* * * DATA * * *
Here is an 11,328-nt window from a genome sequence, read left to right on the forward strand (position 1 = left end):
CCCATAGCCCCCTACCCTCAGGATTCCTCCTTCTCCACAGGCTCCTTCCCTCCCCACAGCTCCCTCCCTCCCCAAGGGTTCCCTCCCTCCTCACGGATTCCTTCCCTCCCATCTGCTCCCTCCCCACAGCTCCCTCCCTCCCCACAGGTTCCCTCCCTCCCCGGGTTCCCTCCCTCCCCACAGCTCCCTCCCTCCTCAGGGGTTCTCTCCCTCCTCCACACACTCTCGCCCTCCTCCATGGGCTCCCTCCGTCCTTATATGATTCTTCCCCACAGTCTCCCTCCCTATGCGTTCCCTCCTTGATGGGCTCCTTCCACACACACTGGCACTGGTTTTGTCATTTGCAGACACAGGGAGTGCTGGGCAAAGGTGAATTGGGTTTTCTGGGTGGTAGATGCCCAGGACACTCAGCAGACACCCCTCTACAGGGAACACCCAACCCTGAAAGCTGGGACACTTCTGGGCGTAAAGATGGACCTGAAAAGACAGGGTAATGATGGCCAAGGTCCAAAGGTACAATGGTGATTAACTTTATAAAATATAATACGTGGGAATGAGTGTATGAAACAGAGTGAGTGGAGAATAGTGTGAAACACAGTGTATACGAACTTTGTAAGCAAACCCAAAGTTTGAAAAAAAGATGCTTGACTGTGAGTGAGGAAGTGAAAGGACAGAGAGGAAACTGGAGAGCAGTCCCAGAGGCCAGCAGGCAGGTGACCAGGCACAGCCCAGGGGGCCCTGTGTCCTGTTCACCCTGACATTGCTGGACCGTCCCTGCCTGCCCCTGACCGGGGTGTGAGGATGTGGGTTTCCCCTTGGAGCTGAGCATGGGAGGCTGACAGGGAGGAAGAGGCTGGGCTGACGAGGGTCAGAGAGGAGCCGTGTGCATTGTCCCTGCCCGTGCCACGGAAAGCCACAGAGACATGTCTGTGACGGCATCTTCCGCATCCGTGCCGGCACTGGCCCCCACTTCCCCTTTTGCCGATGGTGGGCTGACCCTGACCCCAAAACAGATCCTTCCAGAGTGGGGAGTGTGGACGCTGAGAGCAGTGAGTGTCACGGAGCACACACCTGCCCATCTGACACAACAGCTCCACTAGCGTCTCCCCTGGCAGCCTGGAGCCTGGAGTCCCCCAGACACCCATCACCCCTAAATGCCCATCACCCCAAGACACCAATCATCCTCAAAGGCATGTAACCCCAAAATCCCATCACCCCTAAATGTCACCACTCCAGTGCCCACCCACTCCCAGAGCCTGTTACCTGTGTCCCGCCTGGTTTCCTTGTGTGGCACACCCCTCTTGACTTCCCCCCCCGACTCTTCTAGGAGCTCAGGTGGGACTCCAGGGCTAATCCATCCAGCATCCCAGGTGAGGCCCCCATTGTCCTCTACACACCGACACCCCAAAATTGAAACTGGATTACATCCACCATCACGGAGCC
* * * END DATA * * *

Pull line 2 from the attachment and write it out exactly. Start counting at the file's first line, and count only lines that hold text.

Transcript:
CCCATAGCCCCCTACCCTCAGGATTCCTCCTTCTCCACAGGCTCCTTCCCTCCCCACAGCTCCCTCCCTCCCCAAGGGTTCCCTCCCTCCTCACGGATTCCTTCCCTCCCATCTGCTCCCTCCCCACAGCTCCCTCCCTCCCCACAGGTTCCCTCCCTCCCCGGGTTCCCTCCCTCCCCACAGCTCCCTCCCTCCTCAGGGGTTCTCTCCCTCCTCCACACACTCTCGCCCTCCTCCATGGGCTCCCTCCGTCCTTATATGATTCTTCCCCACAGTCTCCCTCCCTATGCGTTCCCTCCTTGATGGGCTCCTTCCACACACACTGGCACTGGTTTTGTCATTTGCAGACACAGGGAGTGCTGGGCAAAGGTGAATTGGGTTTTCTGGGTGGTAGATGCCCAGGACACTCAGCAGACACCCCTCTACAGGGAACACCCAACCCTGAAAGCTGGGACACTTCTGGGCGTAAAGATGGACCTGAAAAGACAGGGTAATGATGGCCAAGGTCCAAAGGTACAATGGTGATTAACTTTATAAAATATAATACGTGGGAATGAGTGTATGAAACAGAGTGAGTGGAGAATAGTGTGAAACACAGTGTATACGAACTTTGTAAGCAAACCCAAAGTTTGAAAAAAAGATGCTTGACTGTGAGTGAGGAAGTGAAAGGACAGAGAGGAAACTGGAGAGCAGTCCCAGAGGCCAGCAGGCAGGTGACCAGGCACAGCCCAGGGGGCCCTGTGTCCTGTTCACCCTGACATTGCTGGACCGTCCCTGCCTGCCCCTGACCGGGGTGTGAGGATGTGGGTTTCCCCTTGGAGCTGAGCATGGGAGGCTGACAGGGAGGAAGAGGCTGGGCTGACGAGGGTCAGAGAGGAGCCGTGTGCATTGTCCCTGCCCGTGCCACGGAAAGCCACAGAGACATGTCTGTGACGGCATCTTCCGCATCCGTGCCGGCACTGGCCCCCACTTCCCCTTTTGCCGATGGTGGGCTGACCCTGACCCCAAAACAGATCCTTCCAGAGTGGGGAGTGTGGACGCTGAGAGCAGTGAGTGTCACGGAGCACACACCTGCCCATCTGACACAACAGCTCCACTAGCGTCTCCCCTGGCAGCCTGGAGCCTGGAGTCCCCCAGACACCCATCACCCCTAAATGCCCATCACCCCAAGACACCAATCATCCTCAAAGGCATGTAACCCCAAAATCCCATCACCCCTAAATGTCACCACTCCAGTGCCCACCCACTCCCAGAGCCTGTTACCTGTGTCCCGCCTGGTTTCCTTGTGTGGCACACCCCTCTTGACTTCCCCCCCCGACTCTTCTAGGAGCTCAGGTGGGACTCCAGGGCTAATCCATCCAGCATCCCAGGTGAGGCCCCCATTGTCCTCTACACACCGACACCCCAAAATTGAAACTGGATTACATCCACCATCACGGAGCC